Libraries have a wide variety of options to choose from when it comes to handling open content. The sheer number of licenses available and the combinations can confuse libraries into choosing to err towards more restrictive content rights. However, as many libraries have found, the net affect of opening up their collections to open content repositories is to preserve their collections more fully. Any library can collect and reprint or archive the digital information else, creating innumerable backups, and simultaneously, any library that has opened itself to open content licenses has also opened itself up to a catalog larger than anything it could ever hold in its own physical area. While libraries that promote being a part of a consortium of open content providers may gain access to a certain amount of prestige for supporting and encouraging open content, promoting open content quietly by simply offering access to databases is not enough. Open content can provide patrons with the diversity of information they desire and the quality of information they desire, but only if libraries promote the inclusion of those materials and how they can be used.
(2008). About. Retrieved November 2, 2008, from Creative Commons Web Site: http://creativecommons.org/about/
(2008). FFAQ. Retrieved November 2, 2008, from CCWiki Web Site: http://wiki.creativecommons.org/FFAQ
(2006). In praise of open content. School Library Journal. Issue 52 no10, page 26.
(2008). License Your Work. Retrieved November 2, 2008, from Creative Commons Web Site: http://creativecommons.org/about/license/
ALA Council, (2004, June 30). Freedom to read statement. Retrieved November 1, 2008, from ALA Web site: Henderson, C.C. (2008). Libraries as creatures of copyright. Retrieved November 1, 2008, from ALA Web site: http://www.ala.org/ala/aboutala/offices/wo/woissues/copyrightb/copyrightarticle/librariescreatures.cfm
ALA Council. (1996, January 24). Library bill of rights. Retrieved November 5, 2008, from ALA Web site: http://www.ala.org/ala/aboutala/offices/oif/statementspols/statementsif/librarybillrights.cfm
Bailey, C.W. (2006). Open access and libraries. Retrieve from Digital Scholarship website: http://www.digital-scholarship.org/cwb/OALibraries2.pdf
Brunvand, A. (2001). The information commons: Librarians vs libertarians. American Libraries. Issue32 no4, page 42-43
Crawford, W. (2006). Thinking about libraries and access. Retrieved November 1, 2008, from Palinet Web site: http://pln.palinet.org/wiki/index.php/Thinking_about_libraries_and_access
Doctorow, C. (2006). About Cory Doctorow. Retrieved November 3, 2008, from Cory Doctorow's craphaound.com Web Site: http://craphound.com/bio.php
Doctorow, C., Frauenfelder, M., Jardin, X., Battelle, J., et al. (2008). Boing Boing, Retrieved November 2, 2008, from Boing Boing Web Site: http://boingboing.net/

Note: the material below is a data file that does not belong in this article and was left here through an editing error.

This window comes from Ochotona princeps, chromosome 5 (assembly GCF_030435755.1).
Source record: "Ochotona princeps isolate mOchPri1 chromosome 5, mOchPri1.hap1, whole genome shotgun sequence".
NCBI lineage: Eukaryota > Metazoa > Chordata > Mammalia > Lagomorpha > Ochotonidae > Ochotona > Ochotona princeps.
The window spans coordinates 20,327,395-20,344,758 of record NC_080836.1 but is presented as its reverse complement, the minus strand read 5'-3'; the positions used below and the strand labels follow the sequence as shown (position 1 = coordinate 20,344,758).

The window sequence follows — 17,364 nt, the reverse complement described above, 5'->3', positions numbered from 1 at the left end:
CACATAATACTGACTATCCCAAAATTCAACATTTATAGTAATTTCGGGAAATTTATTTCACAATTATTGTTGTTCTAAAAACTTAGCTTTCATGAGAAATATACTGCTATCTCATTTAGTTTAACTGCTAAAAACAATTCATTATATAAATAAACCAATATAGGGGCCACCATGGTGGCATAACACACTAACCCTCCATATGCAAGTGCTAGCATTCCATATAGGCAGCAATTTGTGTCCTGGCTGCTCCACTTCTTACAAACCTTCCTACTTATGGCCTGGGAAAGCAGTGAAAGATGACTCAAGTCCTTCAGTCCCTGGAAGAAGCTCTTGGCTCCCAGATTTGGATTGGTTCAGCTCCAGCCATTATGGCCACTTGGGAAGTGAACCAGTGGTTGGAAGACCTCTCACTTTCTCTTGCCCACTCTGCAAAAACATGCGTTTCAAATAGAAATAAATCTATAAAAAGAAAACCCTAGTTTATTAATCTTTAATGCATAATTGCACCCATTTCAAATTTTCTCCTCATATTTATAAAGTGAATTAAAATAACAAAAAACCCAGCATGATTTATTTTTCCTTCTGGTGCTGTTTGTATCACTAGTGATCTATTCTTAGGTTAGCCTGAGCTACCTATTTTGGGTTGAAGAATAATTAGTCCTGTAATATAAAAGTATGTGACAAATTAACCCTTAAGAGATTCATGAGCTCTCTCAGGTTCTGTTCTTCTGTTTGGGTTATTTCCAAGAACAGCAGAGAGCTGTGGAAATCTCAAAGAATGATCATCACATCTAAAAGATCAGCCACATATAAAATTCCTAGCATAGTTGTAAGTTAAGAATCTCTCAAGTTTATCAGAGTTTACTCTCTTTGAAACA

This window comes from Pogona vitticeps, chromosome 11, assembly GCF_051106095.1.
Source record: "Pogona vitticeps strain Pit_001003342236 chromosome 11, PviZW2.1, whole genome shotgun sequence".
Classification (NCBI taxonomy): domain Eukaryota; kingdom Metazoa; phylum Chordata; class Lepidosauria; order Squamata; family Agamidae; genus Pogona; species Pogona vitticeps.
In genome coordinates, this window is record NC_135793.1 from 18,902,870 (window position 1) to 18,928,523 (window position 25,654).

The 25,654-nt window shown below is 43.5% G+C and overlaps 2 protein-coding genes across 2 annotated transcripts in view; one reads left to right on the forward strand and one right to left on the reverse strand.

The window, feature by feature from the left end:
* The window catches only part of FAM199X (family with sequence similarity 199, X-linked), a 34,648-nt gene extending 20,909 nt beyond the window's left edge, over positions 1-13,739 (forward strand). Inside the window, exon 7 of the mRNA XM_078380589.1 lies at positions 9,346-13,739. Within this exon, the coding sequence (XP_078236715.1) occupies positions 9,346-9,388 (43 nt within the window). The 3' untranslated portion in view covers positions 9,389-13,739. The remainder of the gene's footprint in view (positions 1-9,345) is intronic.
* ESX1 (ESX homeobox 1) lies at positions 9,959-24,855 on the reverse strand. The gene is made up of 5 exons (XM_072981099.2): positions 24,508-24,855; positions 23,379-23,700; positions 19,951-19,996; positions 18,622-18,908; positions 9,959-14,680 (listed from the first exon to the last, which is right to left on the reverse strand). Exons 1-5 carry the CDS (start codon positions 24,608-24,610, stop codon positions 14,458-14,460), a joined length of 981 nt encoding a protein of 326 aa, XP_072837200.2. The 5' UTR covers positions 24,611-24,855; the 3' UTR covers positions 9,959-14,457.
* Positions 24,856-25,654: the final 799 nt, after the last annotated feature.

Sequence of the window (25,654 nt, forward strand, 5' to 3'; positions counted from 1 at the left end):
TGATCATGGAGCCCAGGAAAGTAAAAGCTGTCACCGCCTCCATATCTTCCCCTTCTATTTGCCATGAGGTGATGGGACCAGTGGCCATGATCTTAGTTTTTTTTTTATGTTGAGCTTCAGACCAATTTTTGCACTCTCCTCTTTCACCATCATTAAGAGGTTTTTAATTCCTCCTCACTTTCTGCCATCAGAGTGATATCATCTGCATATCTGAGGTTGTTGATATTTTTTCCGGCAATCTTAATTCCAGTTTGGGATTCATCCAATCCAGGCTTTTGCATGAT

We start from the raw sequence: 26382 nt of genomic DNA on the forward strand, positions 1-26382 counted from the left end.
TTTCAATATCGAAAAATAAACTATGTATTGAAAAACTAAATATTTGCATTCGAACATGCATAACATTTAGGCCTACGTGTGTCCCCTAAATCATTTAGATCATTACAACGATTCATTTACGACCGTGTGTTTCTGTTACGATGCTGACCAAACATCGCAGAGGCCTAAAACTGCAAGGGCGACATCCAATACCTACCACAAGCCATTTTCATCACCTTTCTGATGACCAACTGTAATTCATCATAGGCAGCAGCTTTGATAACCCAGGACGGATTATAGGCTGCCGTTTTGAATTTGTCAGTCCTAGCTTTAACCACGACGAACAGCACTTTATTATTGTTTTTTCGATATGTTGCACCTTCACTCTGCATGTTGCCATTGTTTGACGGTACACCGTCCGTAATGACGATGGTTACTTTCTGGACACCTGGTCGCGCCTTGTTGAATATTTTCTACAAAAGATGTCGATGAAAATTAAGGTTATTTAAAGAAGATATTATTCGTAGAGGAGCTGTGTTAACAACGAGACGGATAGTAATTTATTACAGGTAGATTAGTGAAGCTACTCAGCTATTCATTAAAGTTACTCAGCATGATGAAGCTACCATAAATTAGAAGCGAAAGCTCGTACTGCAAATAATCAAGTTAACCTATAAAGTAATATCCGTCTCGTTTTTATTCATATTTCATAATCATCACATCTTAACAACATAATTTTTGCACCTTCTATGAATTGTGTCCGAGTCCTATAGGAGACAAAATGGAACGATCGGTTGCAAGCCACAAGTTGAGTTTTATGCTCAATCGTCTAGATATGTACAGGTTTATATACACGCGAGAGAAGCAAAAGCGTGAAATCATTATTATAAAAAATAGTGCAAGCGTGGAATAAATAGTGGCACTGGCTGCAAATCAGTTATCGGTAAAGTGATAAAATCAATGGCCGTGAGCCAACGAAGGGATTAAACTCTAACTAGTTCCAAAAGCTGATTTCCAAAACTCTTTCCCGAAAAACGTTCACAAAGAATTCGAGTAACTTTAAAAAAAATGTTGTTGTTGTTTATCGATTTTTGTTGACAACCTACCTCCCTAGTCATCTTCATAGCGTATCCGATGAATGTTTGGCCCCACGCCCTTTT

Gordon-Murnane, L. (2005). Generousity and copyright: Creative Commons and Creative Commons search tools. Searcher. Issue13 no7, page 16-23
Henderson, C.C. (2008). Libraries as creatures of copyright. Retrieved November 1, 2008, from ALA Web site: http://www.ala.org/ala/aboutala/offices/wo/woissues/copyrightb/copyrightarticle/librariescreatures.cfm
Johnson, R.K. (2008). Free our libraries!: Why we need a new approach to putting library collections online. Retrieved from Open Content Alliance website: http://www.blc.org/news/BLC_summit_white_paper_9-29-08.pdf
Lee, D.R. (2003). Constructing the commons: Practical projects to build the information commons. Knowledge Quest. Issue31 no4, page 13-15
O'Sullivan, M. (2008). Creative Commons and contemporary copyright: A fitting shoe or “a load of old cobblers”?. First Monday. Issue13 no1. Retreived from UIC website: http://www.uic.edu/htbin/cgiwrap/bin/ojs/index.php/fm/rt/printerFriendly/2087/1919
OCA, (2008). FAQ. Retrieved November 2, 2008, from Open Content Alliance Web site: http://www.opencontentalliance.org/?page_id=25
OCA, (2008). Participate. Retrieved November 2, 2008, from Open Content Alliance Web site: http://www.opencontentalliance.org/?page_id=84
OER Commons, (2008). About. Retrieved November 1, 2008, from OER Commons Web site: http://www.oercommons.org/about
Office of Scholarly Communication. (2004). Framing the issue: Open access. Retrieved from Association of Research Librarians website: http://www.arl.org/bm~doc/framing_issue_may04.pdf
Rimmer, M. (2007). Digital Copyright and the Consumer Revolution: Hands off my ipod. Northampton, MA: Edward Elgar.
von Holstein, N.M. (2008, October 21). [Weblog] Boston Library Consortium partners with open content alliance to provide public access to digitized books. Educationload. Retrieved November 2, 2008, from http://educationload.com/2008/10/21/boston-library-consortium-partners-with-open-content-alliance-to-provide-public-access-to-digitized-books/
Wherry, T.L. (2002). The Librarians Guide to Intellectual Property in the Digital Age. Chicago: ALA Editions.
Yiotis, K. (2005). The open access intiative: A new paradigm for scholarly communications. Retrieved from ALA website: http://www.ala.org/ala/mgrps/divs/lita/ital/volume242005/number4december/contentv424/yiotis.pdf